On Tuesday 31 August 2021, CACS, in collaboration with the UJ Library, hosted a Zoom webinar on ‘Zambia Before and After the August 12 Election: Analysis and Way Forward’.
- Dr O’Brien Kaaba, lecturer in the School of Law of the University of Zambia and Senior Research Fellow of the Southern Africa Institute for Policy and Research;
- Ms Laura Miti, ZAmbian political activist and current Executive Director of the Alliance for Community Action (ACA), Lusaka, Zambia;
- Chama Fumba (pilAto), Zambian hip hop artist and political activist.
- The webinar was chaired by Ms Goitseone Maswabi, CACS Research Assistant and Social Media and Content Coordinator.
Since its return to multiparty democracy in 1991, after an 18-year intermission, the Republic of Zambia has generally been lauded as a democratic success. The peaceful transfers of power to victorious opposition parties in 1991 and 2011 confirmed that Zambia was a bright spot in the third wave of democracy in Africa.
However, since 2015, under president Edgar Lungu, Zambia seems to have squandered its democratic ethos. Spiralling external debt, a tanking economy, harassment, arrests and imprisonment of political opponents and activists and a general restriction of political and civil liberties have engendered a toxic political climate. Data from The Economist’s Democracy Index shows that, since 2015, Zambia’s democracy has been under growing pressure, and the country is now a hybrid regime, moving towards becoming an authoritarian state. For these reasons, the elections on 12 August, 2021 have been widely regarded as a watershed in Zambian history.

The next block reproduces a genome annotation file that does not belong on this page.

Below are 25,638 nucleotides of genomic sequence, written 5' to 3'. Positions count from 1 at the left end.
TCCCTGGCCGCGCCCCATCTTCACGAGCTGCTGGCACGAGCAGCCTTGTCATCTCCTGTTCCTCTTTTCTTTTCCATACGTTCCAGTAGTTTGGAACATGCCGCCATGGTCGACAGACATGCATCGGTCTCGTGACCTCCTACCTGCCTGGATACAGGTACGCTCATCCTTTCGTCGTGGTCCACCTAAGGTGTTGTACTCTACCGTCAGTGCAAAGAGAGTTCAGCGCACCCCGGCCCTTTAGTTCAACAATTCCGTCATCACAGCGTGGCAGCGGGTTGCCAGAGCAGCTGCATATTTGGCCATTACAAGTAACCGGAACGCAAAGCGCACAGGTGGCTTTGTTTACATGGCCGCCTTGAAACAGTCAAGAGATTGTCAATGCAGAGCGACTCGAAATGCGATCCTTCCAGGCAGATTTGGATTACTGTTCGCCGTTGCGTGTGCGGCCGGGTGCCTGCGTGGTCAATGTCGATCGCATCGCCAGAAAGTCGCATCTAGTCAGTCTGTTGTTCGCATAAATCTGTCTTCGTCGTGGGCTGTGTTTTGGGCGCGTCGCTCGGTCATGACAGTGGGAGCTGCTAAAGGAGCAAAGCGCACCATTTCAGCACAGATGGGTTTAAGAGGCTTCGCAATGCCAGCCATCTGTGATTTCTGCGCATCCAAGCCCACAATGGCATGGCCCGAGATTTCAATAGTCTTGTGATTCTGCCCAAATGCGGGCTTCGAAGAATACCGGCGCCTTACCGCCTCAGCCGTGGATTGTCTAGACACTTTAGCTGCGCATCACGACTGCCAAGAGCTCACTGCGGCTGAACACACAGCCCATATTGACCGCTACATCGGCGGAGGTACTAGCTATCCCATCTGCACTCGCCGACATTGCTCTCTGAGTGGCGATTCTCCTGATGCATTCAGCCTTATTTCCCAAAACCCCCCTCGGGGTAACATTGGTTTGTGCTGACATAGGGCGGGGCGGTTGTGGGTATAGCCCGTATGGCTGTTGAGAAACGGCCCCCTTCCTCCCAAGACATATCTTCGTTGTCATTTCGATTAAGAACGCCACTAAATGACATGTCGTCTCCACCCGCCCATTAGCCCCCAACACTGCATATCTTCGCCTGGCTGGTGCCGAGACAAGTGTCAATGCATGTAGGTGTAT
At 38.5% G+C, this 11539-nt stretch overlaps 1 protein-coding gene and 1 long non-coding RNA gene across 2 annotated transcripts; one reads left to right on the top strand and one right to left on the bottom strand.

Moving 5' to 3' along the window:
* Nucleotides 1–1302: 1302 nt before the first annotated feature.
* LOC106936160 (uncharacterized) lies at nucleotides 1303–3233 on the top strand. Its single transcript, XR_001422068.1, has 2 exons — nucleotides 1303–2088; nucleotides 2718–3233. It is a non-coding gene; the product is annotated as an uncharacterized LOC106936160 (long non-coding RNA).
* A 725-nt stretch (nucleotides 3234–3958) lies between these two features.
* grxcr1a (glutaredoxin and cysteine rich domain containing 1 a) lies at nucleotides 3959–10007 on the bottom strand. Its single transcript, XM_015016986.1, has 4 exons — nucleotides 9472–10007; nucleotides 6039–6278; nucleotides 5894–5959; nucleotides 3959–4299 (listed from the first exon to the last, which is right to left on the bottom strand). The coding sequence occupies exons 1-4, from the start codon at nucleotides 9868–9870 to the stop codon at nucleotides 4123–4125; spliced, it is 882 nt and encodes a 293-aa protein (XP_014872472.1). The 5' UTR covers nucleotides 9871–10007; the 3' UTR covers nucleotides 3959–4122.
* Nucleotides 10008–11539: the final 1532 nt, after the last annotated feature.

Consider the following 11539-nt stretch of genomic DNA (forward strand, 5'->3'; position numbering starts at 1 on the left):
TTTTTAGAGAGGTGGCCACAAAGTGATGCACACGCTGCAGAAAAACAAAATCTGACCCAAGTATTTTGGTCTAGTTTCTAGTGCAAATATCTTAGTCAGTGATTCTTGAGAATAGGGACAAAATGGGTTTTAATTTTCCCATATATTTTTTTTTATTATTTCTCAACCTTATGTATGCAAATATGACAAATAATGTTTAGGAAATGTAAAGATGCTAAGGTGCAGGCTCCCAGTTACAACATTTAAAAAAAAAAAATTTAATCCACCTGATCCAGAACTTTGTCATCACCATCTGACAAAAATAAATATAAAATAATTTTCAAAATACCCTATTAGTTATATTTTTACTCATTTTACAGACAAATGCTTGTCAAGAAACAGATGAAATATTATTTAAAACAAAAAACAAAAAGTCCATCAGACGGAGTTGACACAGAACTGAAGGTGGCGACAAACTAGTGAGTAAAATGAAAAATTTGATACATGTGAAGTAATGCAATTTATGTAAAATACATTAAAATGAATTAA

The contest was mainly between the ruling Patriotic Front (PF) and the main opposition party, he United Party for National Development (UPND). Their campaigns were laced with disturbing levels of tribal-speak, violence and vacillating political affiliations. This was thrown into even sharper focus by the death of Kenneth Kaunda, Zambia’s first president, on 17 June, at a time when the campaigns were at fever pitch.
Kaunda’s antipathy for tribal politics were embodied in his ‘One Zambia, One Nation’ mantra and his adoption of Mahatma Gandhi’s non-violent philosophy of satyagraha. His graceful acceptance of electoral defeat in 1991, after 27 years in power, set the tone for subsequent peaceful handovers of power. Fortunately, this tradition has endured. Following a landslide victory by the businessman and opposition leader Hakainde Hichilema, Lungu agreed to a peaceful transfer of power.
In this timely webinar, three prominent Zambians commented on the background to the election, its outcome, and what Hichilema’s election may mean for Zambia’s future.